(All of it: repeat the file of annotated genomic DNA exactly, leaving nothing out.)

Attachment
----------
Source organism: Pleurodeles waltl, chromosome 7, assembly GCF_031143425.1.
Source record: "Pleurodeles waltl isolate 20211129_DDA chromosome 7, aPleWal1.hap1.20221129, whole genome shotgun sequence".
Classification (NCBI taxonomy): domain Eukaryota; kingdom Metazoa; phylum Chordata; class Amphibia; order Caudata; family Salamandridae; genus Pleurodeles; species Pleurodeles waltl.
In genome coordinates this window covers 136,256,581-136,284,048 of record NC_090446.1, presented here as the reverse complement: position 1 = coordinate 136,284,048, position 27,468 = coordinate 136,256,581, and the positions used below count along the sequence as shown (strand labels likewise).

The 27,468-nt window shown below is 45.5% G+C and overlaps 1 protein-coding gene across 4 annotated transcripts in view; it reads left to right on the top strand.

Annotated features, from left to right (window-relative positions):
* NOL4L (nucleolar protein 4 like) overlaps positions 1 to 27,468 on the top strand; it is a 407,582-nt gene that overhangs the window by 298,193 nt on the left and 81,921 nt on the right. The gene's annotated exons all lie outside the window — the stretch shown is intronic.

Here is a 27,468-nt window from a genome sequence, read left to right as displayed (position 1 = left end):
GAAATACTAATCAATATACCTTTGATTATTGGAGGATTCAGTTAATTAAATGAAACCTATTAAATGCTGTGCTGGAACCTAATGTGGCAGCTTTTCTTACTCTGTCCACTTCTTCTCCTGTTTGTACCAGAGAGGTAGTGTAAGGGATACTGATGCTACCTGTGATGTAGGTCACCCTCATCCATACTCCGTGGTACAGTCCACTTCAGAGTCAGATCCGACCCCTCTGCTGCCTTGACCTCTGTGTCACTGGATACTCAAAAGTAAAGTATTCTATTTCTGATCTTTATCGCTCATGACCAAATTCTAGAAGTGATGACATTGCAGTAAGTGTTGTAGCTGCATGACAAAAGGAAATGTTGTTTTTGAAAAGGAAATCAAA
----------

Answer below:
Source organism: Pleurodeles waltl, chromosome 7, assembly GCF_031143425.1.
Source record: "Pleurodeles waltl isolate 20211129_DDA chromosome 7, aPleWal1.hap1.20221129, whole genome shotgun sequence".
Classification (NCBI taxonomy): domain Eukaryota; kingdom Metazoa; phylum Chordata; class Amphibia; order Caudata; family Salamandridae; genus Pleurodeles; species Pleurodeles waltl.
In genome coordinates this window covers 136,256,581-136,284,048 of record NC_090446.1, presented here as the reverse complement: position 1 = coordinate 136,284,048, position 27,468 = coordinate 136,256,581, and the positions used below count along the sequence as shown (strand labels likewise).

The 27,468-nt window shown below is 45.5% G+C and overlaps 1 protein-coding gene across 4 annotated transcripts in view; it reads left to right on the top strand.

Annotated features, from left to right (window-relative positions):
* NOL4L (nucleolar protein 4 like) overlaps positions 1 to 27,468 on the top strand; it is a 407,582-nt gene that overhangs the window by 298,193 nt on the left and 81,921 nt on the right. The gene's annotated exons all lie outside the window — the stretch shown is intronic.

Here is a 27,468-nt window from a genome sequence, read left to right as displayed (position 1 = left end):
GAAATACTAATCAATATACCTTTGATTATTGGAGGATTCAGTTAATTAAATGAAACCTATTAAATGCTGTGCTGGAACCTAATGTGGCAGCTTTTCTTACTCTGTCCACTTCTTCTCCTGTTTGTACCAGAGAGGTAGTGTAAGGGATACTGATGCTACCTGTGATGTAGGTCACCCTCATCCATACTCCGTGGTACAGTCCACTTCAGAGTCAGATCCGACCCCTCTGCTGCCTTGACCTCTGTGTCACTGGATACTCAAAAGTAAAGTATTCTATTTCTGATCTTTATCGCTCATGACCAAATTCTAGAAGTGATGACATTGCAGTAAGTGTTGTAGCTGCATGACAAAAGGAAATGTTGTTTTTGAAAAGGAAATCAAA